Popular venues in major cities such as flour+water and 21st Amendment in San Francisco can have more than 100 pictures. In smaller cities, it might be just one or two.
We’re just at the beginnings of truly using images in local search. I imagine that we’ll soon see image recognition algorithms that will sort the uploaded pictures into categories such as food, interior, exterior, etc.
Cell phones are increasingly becoming data collection devices and Yelp users are at the vanguard. Yelp claims 3.5 million monthly unique users on mobile devices. If only a small fraction of them are contributing content, that’s still thousands of people providing ground truth. Yelp reports that a photo is uploaded every 30 seconds via mobile devices. With check ins, photos and real-time data corrections, local search is becoming a much richer experience.
My view is that reviews and updates will coexist, much as blogs and Twitter coexist. People who were less committed to reviews will migrate their activity to Facebook Places updates. But Places could lead toward the ultimate recommendation engine.
In the local space, there’s really only one review site that matters: Yelp. They’ve got a strong set of tools and an active and engaged community. New restaurants and bars, which are often of the most interest, will have a dozen reviews on Yelp a year before they even show up on many Yellow Pages sites.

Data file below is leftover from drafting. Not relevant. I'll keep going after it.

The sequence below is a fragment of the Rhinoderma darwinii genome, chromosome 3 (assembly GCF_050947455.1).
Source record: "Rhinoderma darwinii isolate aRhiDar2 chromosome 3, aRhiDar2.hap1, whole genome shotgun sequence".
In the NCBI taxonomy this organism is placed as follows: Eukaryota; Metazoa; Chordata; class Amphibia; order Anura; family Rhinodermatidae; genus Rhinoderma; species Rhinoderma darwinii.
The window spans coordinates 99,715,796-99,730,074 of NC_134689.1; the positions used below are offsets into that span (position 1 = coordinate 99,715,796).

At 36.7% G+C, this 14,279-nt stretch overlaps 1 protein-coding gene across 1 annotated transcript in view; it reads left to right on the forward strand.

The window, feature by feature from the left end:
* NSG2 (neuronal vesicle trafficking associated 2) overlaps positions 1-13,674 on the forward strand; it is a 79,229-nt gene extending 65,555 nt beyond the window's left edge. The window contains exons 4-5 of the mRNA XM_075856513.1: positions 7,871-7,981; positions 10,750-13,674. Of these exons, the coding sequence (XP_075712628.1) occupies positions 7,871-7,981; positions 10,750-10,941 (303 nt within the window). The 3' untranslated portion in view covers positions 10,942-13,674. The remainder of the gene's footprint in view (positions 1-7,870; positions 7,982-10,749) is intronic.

There are three big challenges with Yelp:
It’s been too successful. Many restaurants have hundreds of reviews. Although Yelp provides great tools for analyzing the data, it can still feel overwhelming. It also discourages participation from more casual users. In the early days of Yelp, I was an active reviewer. That’s tapered off substantially — what’s the marginal benefit of me writing the 426th review of a place?
These aren’t my real friends. I don’t know how compatible their tastes are with mine. It also affects the propensity to write reviews. People are more likely to do something that helps their friends than something that helps a generic audience.
Skewed demographics. Yelp primarily caters to a young, urban demographic. If you’re a mom in the suburbs, its value is more limited.
Facebook Places lowers the bar to participation and ties it into real-life social networks. Instead of writing out a long review, a few clicks is all it takes. Combine that with Facebook’s large user base on mobile devices — its monthly uniques on mobile devices is 4x Yelp’s monthly uniques on the Web — and we’ll see a tsunami of local data. (For more on importance of massive amounts of data, watch Google’s Peter Norvig’s talk.)
While each blip may not be as rich as the data in Yelp, you could build a recommendation engine to infer a lot from that data.
If I see that a place I am considering visiting is regularly frequented by my friends with families, I can infer that it is good for kids. Positive reviews can be inferred by friends going back to a place regularly. There are some friends who I have negative taste relationships with. If I know that they’re regulars somewhere, I know not to go there. Facebook can also make recommendations based on places I’ve visited and the overlaps with places my friends have visited. Facebook also has real demographic information which could be used to tailor recommendations.
Status updates in the social network also prompt discussions. Even if the original poster doesn’t write a review, it may be followed up by “hey, I was thinking of going there. what did you think of it?” Facebook could also close the loop by prompting people to add star ratings, Like or add comments a few days after a check in.